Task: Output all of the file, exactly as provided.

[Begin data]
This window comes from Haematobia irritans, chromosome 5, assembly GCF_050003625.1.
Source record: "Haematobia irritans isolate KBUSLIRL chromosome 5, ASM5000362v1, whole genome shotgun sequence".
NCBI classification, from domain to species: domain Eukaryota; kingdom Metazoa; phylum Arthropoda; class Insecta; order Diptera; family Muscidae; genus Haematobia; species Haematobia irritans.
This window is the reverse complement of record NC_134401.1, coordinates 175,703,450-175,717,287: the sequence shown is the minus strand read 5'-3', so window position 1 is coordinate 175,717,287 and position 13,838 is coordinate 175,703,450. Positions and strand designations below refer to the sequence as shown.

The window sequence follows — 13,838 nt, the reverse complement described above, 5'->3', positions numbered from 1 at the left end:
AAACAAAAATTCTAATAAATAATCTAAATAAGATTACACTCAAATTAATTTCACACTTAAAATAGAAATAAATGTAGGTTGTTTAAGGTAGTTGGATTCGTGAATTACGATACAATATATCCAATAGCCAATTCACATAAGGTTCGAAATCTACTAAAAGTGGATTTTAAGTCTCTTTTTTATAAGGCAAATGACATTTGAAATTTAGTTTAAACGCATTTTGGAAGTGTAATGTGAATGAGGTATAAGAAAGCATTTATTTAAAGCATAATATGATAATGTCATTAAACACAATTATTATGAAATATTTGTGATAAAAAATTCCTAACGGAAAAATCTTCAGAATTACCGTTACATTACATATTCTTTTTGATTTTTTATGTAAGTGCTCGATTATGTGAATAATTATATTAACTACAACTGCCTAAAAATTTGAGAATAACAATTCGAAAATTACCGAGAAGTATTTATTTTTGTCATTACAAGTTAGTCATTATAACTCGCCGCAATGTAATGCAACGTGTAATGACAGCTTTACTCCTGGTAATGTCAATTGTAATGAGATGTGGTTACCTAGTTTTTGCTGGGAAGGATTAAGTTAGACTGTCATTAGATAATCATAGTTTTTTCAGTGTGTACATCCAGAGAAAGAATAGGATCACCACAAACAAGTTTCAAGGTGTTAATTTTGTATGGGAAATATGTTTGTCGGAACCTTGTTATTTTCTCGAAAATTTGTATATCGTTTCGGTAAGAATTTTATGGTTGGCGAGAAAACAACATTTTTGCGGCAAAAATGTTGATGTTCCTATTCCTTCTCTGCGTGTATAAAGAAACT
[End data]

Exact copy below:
This window comes from Haematobia irritans, chromosome 5, assembly GCF_050003625.1.
Source record: "Haematobia irritans isolate KBUSLIRL chromosome 5, ASM5000362v1, whole genome shotgun sequence".
NCBI classification, from domain to species: domain Eukaryota; kingdom Metazoa; phylum Arthropoda; class Insecta; order Diptera; family Muscidae; genus Haematobia; species Haematobia irritans.
This window is the reverse complement of record NC_134401.1, coordinates 175,703,450-175,717,287: the sequence shown is the minus strand read 5'-3', so window position 1 is coordinate 175,717,287 and position 13,838 is coordinate 175,703,450. Positions and strand designations below refer to the sequence as shown.

The window sequence follows — 13,838 nt, the reverse complement described above, 5'->3', positions numbered from 1 at the left end:
AAACAAAAATTCTAATAAATAATCTAAATAAGATTACACTCAAATTAATTTCACACTTAAAATAGAAATAAATGTAGGTTGTTTAAGGTAGTTGGATTCGTGAATTACGATACAATATATCCAATAGCCAATTCACATAAGGTTCGAAATCTACTAAAAGTGGATTTTAAGTCTCTTTTTTATAAGGCAAATGACATTTGAAATTTAGTTTAAACGCATTTTGGAAGTGTAATGTGAATGAGGTATAAGAAAGCATTTATTTAAAGCATAATATGATAATGTCATTAAACACAATTATTATGAAATATTTGTGATAAAAAATTCCTAACGGAAAAATCTTCAGAATTACCGTTACATTACATATTCTTTTTGATTTTTTATGTAAGTGCTCGATTATGTGAATAATTATATTAACTACAACTGCCTAAAAATTTGAGAATAACAATTCGAAAATTACCGAGAAGTATTTATTTTTGTCATTACAAGTTAGTCATTATAACTCGCCGCAATGTAATGCAACGTGTAATGACAGCTTTACTCCTGGTAATGTCAATTGTAATGAGATGTGGTTACCTAGTTTTTGCTGGGAAGGATTAAGTTAGACTGTCATTAGATAATCATAGTTTTTTCAGTGTGTACATCCAGAGAAAGAATAGGATCACCACAAACAAGTTTCAAGGTGTTAATTTTGTATGGGAAATATGTTTGTCGGAACCTTGTTATTTTCTCGAAAATTTGTATATCGTTTCGGTAAGAATTTTATGGTTGGCGAGAAAACAACATTTTTGCGGCAAAAATGTTGATGTTCCTATTCCTTCTCTGCGTGTATAAAGAAACT